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Value of the US Dollar





hunterm
At the moment it looks like the dollar is collapsing valued at nearly $2 to the GB pound.

The problem for countries for outside of the US is that products we manufacture look more expensive - sales go down - profits reduce - jobs get lost.


It's also a worry to economies that hold large reserves of american dollars. If these countries begin to lose confidence in the $ then they may start dumping them, further exacerbating the situation.

For the US the problem is that this is likely to result in higher inflation/ and higher interest rates.

My question:
Are there many in the States (or anywhere else for that matter) that are concerned about the value of the dollar?
badai
no worry. the rest of the world will keep buying US 's bonds.

http://globalresearch.ca/index.php?context=viewArticle&code=ENG20061014&articleId=3482
truespeed
hunterm wrote:
At the moment it looks like the dollar is collapsing valued at nearly $2 to the GB pound.

The problem for countries for outside of the US is that products we manufacture look more expensive - sales go down - profits reduce - jobs get lost.


It's also a worry to economies that hold large reserves of american dollars. If these countries begin to lose confidence in the $ then they may start dumping them, further exacerbating the situation.

For the US the problem is that this is likely to result in higher inflation/ and higher interest rates.

My question:
Are there many in the States (or anywhere else for that matter) that are concerned about the value of the dollar?


Maybe the US should ditch the dollar and join the euro.
badai
they can't. US budget deficit is 25%. you need budget deficit less than 3% to join euro. beside, US is on the other side of the pond.

truespeed wrote:
hunterm wrote:
At the moment it looks like the dollar is collapsing valued at nearly $2 to the GB pound.

The problem for countries for outside of the US is that products we manufacture look more expensive - sales go down - profits reduce - jobs get lost.


It's also a worry to economies that hold large reserves of american dollars. If these countries begin to lose confidence in the $ then they may start dumping them, further exacerbating the situation.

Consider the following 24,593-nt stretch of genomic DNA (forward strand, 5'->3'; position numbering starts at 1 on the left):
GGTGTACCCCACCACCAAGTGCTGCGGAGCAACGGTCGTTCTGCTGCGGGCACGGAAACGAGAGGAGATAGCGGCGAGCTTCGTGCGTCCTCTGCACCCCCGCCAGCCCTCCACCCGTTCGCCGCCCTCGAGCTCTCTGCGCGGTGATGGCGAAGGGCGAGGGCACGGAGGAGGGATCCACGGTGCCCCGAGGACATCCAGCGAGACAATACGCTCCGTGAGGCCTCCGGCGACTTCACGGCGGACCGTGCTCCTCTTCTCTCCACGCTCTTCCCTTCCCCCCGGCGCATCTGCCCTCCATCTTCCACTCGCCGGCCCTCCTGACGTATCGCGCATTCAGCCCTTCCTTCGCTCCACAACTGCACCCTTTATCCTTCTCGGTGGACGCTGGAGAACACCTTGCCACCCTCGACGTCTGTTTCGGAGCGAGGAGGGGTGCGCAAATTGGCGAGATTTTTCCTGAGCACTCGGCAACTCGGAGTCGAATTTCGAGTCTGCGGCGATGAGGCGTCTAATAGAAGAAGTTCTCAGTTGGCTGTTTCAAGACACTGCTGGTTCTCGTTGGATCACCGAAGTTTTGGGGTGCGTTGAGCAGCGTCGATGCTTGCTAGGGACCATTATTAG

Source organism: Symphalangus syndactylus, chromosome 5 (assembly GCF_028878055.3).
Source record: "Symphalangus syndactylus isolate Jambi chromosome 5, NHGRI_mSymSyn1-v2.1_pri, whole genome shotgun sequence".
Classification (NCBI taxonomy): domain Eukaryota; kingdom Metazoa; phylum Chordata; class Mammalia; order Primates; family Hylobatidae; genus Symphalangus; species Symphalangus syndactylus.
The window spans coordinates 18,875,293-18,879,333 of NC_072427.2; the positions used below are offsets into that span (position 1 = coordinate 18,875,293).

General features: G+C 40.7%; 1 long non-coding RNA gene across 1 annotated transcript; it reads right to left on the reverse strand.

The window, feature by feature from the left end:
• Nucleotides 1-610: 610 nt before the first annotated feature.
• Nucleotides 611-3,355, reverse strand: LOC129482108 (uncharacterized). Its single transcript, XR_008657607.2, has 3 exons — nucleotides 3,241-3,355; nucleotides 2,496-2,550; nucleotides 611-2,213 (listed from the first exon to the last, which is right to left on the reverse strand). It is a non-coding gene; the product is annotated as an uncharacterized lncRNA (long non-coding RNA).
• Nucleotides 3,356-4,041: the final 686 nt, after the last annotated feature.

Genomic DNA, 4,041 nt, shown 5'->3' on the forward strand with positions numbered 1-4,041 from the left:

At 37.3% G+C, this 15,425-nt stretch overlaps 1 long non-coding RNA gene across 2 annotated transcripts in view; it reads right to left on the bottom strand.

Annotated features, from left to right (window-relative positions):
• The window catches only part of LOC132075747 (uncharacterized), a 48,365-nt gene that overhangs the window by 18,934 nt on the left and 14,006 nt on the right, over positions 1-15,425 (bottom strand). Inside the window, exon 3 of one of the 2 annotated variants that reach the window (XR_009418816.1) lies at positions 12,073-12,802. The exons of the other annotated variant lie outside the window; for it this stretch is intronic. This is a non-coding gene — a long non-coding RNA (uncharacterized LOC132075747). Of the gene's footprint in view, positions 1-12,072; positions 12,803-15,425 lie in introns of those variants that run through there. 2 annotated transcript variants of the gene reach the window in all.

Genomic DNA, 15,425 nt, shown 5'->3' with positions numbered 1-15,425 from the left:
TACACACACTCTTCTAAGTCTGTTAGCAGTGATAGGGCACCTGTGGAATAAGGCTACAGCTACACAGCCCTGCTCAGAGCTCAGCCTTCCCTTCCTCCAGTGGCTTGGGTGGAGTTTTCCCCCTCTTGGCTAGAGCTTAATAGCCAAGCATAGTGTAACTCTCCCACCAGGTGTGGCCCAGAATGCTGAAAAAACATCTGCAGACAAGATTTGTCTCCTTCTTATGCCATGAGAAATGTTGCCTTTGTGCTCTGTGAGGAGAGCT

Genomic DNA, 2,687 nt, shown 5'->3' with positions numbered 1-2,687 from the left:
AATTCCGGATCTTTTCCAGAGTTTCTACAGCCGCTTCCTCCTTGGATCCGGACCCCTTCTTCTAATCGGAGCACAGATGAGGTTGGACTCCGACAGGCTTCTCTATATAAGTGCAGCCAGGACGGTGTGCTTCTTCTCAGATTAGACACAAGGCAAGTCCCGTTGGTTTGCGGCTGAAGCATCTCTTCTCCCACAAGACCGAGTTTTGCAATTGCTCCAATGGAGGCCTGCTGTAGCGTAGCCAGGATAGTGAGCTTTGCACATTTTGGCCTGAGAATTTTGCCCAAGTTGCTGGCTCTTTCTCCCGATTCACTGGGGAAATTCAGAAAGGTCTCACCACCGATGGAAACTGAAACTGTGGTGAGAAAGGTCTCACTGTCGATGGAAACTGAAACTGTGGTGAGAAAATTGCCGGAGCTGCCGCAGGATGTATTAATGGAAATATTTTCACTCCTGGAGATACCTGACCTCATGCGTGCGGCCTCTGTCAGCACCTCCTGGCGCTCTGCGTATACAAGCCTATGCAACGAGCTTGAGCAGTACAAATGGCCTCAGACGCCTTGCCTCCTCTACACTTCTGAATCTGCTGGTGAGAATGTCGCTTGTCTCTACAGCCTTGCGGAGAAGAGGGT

For the US the problem is that this is likely to result in higher inflation/ and higher interest rates.

My question:
Are there many in the States (or anywhere else for that matter) that are concerned about the value of the dollar?


Maybe the US should ditch the dollar and join the euro.
ocalhoun
truespeed wrote:


Maybe the US should ditch the dollar and join the euro.

Interesting Idea, though.
faker_phil
badai wrote:
they can't. US budget deficit is 25%. you need budget deficit less than 3% to join euro. beside, US is on the other side of the pond.


Hah. We've been above that mark a lot of times in the past decade. Although it has never been that drastic. Ever since Germany was reunited, West Germany had to work for East Germany to adapt. It's been hard, but this year is signaling a change. I think we're through the recession, yay Smile

The Euro is ridiculously strong, politicians of the EU are already talking about pushing it back down. That isn't even the end, the Euro will rise further, so prognoses say.

About the US joining the Euro: I don't think a country being far away from Europe will be able to join the Euro, much less the EU, the European Union Wink
bangala
hunterm wrote:
My question:
Are there many in the States (or anywhere else for that matter) that are concerned about the value of the dollar?

In the states, I don't think so. Americans are not concerned about a lower value Dollar. Besides, US foriegn trade is very much limited compared to its total income. Other countries, however, specially those whos currencies are linked with the Dollar are concerned.
bogger
As I see it:

The only reason that the dollar hasn't collapsed further is because of a lot of countries being pegged to it (i.e. Hong Kong) If these countries decided to offload their VAST reserves of dollars, the greenback would collapse,definately causing an american downtrun, and possibly causing a global downturn. Of course, the deficit has been worse

http://www.maxmatsuda.com/QCECO215documents/Reuters%20US%20Budget.gif

But only as a percentage of the economy...
Montressor
faker_phil wrote: